Ajit Babu: My father asked me to get a job in the railways or postal department under handicap quota. I said no

23rd Aug 2015
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Ajit Babu, who has cerebral palsy, said no to his father’s advice about taking a job under the handicap quota, and instead founded three startups in Bengaluru.

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This is his story.

A little history

Roughly 26 years ago, in the month of July, a baby boy was born. It was not yet time for him to come, but he was in a hurry to see the world. The preterm child, who weighed 1.4 kilograms at birth, was kept in the incubator for over two months.

Soon the doctors realized he had cerebral palsy, as he did not grow as much as the other children his age.

Today, Ajit is just about five feet tall, and walks with a slight limp, but he studied in one of the better schools in the city, with constant help from the Spastics Society of Karnataka. He grew up to love journalism, psychology and English Literature, which is why he opted for those subjects when he joined Kristu Jayanti College.

Unable to cope with lab work, which was part of psychology class, he dropped out of college in 2008. But none of this stopped him from doing the things he loved.

His two startups in the media space

“My love for journalism and media egged me into beginning my first startup. I could write, I could speak, and the whole of South India was doing in-film advertisements, so I thought I should try my hand at it,” said Ajit.

He, along with his best friend, Harish Narayan, started Dream Click Concepts in 2009. They also simultaneously founded another startup, Street Light Media, which made TV shows, music videos and advertisements for clients.

“We are very passionate about the two media companies we [Harish and Ajit] have built. We are both huge movie buffs and love shooting photos and videos,” he added.

After three years, Ajit decided to do something in the entrepreneurship space.

“In 2012, I started doing consulting on branding, and began teaching people how to run startups. I gave motivational speeches. I was even making some money. Then, the idea for LifeHack Innovation struck me,” he added.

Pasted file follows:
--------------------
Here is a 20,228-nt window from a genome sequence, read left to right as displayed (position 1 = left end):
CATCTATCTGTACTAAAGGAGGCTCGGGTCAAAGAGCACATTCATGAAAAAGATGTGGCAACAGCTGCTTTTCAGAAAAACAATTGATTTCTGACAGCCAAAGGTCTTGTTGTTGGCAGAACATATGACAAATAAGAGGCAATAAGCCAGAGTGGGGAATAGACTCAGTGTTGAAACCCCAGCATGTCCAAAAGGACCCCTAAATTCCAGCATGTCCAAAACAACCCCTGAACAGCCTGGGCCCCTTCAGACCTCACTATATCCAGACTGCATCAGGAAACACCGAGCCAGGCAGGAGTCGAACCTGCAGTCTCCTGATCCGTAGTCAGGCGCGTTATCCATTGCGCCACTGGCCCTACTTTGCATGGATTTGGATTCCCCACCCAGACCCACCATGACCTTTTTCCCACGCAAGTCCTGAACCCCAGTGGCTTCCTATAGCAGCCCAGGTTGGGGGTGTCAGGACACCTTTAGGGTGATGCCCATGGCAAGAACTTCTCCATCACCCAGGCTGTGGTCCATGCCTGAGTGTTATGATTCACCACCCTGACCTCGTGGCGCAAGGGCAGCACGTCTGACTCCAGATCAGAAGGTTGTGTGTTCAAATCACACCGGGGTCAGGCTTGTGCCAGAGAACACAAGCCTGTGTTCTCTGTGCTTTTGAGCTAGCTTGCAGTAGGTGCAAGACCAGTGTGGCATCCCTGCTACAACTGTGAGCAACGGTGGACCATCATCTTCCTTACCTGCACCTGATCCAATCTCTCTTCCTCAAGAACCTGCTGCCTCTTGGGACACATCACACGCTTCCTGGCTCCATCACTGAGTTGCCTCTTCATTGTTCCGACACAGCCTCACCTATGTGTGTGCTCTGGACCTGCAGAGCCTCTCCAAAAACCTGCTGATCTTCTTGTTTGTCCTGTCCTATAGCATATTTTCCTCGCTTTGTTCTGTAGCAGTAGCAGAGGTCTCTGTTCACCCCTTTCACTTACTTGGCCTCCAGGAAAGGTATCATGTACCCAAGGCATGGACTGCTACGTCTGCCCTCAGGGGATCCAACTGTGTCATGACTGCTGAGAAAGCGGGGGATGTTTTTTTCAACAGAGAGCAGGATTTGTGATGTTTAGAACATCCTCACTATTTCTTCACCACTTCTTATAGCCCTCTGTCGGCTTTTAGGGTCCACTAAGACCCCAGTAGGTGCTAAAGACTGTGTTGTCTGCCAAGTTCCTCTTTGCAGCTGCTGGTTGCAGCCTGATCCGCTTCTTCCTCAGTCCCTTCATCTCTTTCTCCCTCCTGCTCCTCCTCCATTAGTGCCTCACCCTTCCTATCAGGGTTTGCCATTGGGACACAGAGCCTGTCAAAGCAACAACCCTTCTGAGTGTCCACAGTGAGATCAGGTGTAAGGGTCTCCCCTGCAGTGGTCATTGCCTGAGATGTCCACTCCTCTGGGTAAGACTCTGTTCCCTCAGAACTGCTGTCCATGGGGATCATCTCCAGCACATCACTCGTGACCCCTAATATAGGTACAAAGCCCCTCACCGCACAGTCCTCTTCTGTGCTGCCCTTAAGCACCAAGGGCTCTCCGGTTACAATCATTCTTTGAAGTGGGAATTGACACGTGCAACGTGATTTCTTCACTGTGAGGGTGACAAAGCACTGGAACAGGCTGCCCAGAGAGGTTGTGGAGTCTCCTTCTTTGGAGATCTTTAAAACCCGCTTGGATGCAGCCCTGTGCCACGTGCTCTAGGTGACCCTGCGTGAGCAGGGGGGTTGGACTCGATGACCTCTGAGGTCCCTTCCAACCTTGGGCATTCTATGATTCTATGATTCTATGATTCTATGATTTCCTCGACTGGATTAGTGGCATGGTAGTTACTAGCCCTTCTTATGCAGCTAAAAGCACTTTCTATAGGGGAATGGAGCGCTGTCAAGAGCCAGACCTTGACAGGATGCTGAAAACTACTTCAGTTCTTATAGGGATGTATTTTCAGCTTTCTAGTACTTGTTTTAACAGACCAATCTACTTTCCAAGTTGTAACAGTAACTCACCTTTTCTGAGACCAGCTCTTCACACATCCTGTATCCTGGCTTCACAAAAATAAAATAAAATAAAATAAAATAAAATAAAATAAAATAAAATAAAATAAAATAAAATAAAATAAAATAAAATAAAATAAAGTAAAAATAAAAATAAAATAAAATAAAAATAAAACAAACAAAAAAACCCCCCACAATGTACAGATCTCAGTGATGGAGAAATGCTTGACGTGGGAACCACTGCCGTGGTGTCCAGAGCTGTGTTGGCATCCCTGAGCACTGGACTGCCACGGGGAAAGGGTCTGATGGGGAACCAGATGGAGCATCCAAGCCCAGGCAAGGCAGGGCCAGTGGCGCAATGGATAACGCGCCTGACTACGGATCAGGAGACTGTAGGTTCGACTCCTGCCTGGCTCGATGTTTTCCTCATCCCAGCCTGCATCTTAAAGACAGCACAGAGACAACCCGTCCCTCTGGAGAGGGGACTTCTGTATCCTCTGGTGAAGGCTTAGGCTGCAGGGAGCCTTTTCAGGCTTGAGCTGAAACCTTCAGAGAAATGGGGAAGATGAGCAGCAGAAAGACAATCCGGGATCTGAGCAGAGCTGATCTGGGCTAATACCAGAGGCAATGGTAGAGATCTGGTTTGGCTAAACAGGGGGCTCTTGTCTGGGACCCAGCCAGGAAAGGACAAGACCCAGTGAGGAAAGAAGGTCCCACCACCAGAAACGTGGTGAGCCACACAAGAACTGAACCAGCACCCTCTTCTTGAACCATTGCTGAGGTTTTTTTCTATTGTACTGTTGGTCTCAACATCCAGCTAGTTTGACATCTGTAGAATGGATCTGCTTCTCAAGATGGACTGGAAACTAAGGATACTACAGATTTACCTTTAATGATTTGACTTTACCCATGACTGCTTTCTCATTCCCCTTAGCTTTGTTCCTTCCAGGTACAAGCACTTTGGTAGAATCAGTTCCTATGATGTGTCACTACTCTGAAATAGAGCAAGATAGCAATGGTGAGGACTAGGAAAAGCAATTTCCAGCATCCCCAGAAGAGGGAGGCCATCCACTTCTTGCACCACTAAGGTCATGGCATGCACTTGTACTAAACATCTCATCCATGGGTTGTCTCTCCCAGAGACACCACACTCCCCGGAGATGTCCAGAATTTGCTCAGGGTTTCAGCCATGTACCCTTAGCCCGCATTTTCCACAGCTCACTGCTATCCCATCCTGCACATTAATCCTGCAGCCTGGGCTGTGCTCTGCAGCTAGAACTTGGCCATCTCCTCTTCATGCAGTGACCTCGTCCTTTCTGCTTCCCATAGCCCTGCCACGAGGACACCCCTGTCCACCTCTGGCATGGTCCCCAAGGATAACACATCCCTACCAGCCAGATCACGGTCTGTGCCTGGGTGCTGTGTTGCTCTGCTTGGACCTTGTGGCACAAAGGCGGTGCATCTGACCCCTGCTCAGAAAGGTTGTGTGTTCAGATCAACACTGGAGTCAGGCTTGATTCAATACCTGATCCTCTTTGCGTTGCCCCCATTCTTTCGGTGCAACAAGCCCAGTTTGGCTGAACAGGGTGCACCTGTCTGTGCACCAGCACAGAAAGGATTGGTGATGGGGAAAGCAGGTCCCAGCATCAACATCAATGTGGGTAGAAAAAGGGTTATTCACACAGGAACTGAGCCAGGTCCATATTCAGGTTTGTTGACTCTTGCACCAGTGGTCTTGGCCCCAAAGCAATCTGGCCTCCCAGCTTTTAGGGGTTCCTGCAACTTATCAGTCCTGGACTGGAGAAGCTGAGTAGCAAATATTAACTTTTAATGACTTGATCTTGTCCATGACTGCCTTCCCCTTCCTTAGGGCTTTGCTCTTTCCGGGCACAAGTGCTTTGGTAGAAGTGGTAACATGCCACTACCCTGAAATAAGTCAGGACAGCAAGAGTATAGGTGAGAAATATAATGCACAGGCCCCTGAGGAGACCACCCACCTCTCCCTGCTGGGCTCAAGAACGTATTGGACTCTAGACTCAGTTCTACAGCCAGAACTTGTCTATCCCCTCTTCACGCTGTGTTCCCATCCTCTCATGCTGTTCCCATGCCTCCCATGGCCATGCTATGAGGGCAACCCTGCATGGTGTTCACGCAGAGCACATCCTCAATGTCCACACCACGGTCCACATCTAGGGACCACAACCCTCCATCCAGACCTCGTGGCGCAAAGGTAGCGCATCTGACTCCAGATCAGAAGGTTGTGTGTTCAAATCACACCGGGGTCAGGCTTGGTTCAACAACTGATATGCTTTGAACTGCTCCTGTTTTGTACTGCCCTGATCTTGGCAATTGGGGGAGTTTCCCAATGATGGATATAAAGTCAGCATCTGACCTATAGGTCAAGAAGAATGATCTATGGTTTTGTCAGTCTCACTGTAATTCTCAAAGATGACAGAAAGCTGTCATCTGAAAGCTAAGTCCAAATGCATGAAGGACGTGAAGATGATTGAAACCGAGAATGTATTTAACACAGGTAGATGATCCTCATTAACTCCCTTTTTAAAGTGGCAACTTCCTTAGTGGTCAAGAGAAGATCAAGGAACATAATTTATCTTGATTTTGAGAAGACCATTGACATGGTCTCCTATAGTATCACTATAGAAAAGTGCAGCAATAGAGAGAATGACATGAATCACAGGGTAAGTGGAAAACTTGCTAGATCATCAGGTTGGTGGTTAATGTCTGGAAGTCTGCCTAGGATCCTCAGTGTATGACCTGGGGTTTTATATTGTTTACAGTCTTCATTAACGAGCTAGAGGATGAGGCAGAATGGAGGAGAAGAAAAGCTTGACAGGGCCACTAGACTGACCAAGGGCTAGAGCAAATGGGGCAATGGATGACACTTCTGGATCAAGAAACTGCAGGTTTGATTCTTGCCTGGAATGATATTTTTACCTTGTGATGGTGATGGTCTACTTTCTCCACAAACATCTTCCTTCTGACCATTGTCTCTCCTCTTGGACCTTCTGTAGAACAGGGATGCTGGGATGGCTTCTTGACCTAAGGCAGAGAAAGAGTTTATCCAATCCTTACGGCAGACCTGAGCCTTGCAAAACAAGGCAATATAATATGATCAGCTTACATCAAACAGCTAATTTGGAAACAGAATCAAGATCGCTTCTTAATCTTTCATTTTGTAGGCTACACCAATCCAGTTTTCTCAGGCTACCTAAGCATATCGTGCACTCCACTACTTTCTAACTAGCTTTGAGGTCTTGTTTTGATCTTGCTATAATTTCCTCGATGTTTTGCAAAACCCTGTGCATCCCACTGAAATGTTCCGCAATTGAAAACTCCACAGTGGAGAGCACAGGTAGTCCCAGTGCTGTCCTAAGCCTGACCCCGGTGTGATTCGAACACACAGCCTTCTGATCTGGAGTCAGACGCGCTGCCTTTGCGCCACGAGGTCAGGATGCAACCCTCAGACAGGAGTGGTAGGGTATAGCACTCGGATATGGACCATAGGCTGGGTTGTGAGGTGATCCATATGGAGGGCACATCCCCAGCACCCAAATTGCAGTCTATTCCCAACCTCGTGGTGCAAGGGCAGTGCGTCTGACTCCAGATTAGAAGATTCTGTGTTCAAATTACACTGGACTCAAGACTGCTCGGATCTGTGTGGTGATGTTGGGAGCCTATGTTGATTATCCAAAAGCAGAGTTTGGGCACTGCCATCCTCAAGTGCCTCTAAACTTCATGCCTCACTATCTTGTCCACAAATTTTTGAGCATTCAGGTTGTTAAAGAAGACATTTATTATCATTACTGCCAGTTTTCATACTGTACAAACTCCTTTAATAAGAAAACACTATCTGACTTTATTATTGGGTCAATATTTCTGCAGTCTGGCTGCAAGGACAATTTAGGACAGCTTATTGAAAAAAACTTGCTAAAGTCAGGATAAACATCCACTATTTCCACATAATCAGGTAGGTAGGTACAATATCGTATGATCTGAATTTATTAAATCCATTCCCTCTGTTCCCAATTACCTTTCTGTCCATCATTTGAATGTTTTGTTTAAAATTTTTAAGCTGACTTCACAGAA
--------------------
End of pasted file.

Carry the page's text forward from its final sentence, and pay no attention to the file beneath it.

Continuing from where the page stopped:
Eureka! moment

When the Nepal earthquake happened early this year, Ajit realized how difficult it was going to be for the country to rebuild itself from scratch. He bought some solar lamps and decided to send them over to Nepal. Meanwhile…

“I was sitting outside in my favourite café, where all the smokers sat. There are no power points there for charging. Everybody borrows each other’s power banks to charge their phones. I looked down at the solar lamp in my hand, and it looked like a power bank. So I thought, why not make a solar-powered power bank?” says Ajit.

Birth of the startup

Over the next six months, he remained confident about the idea, but he needed the money to build the first prototype and run the company – seven lakhs’ worth.

“I thought money would be a problem, but no. All I had to do was post on Facebook and offers for help poured in. I just said that I was building a renewable energy company, and random Facebook friends asked for my number, talked to me, and gave me cash,” said Ajit, who crowdfunded the money from around 15 to 20 friends.

He quickly gathered a five-member team of techies and legal associates, and founded LifeHack Innovations in July this year.

What does LifeHack Innovation do?

He also realized that sustainable energy was going to boom, and that the biggest challenge was to bring these sustainable and renewable energy products into everyday life.

LifeHack’s first product is the solar and wind-powered portable power bank, which also can be charged with electricity. The product will be available for purchase by October 2015.

The startup, which is incubated at the VelTech Technology and Businesss Incubator, Chennai, will be working on over 45 products (and patents) over the next three years.

He took a third leap, is he a serial entrepreneur?

Yes, he is a serial entrepreneur, but with strong opinions on entrepreneurship.

“Starting up is overrated, and calling me a serial entrepreneur is too much. Startup founders try to incorporate all their knowledge into one startup, and sometimes it doesn’t work. So they think the next one can be better, and start another. This goes on till they figure out their true calling,” said Ajit

What about the future?

“I will study more. I will finish journalism. I will even do a Master’s, maybe from Columbia too! After all, this field is the only one where you can make money out of the freedom of expression!” said Ajit.

When asked about his fundas in life, he says in a serious note,

When you have a choice between do or die, it’s easy to choose die. But when you wake up in the morning and you only have the option to ‘do’!

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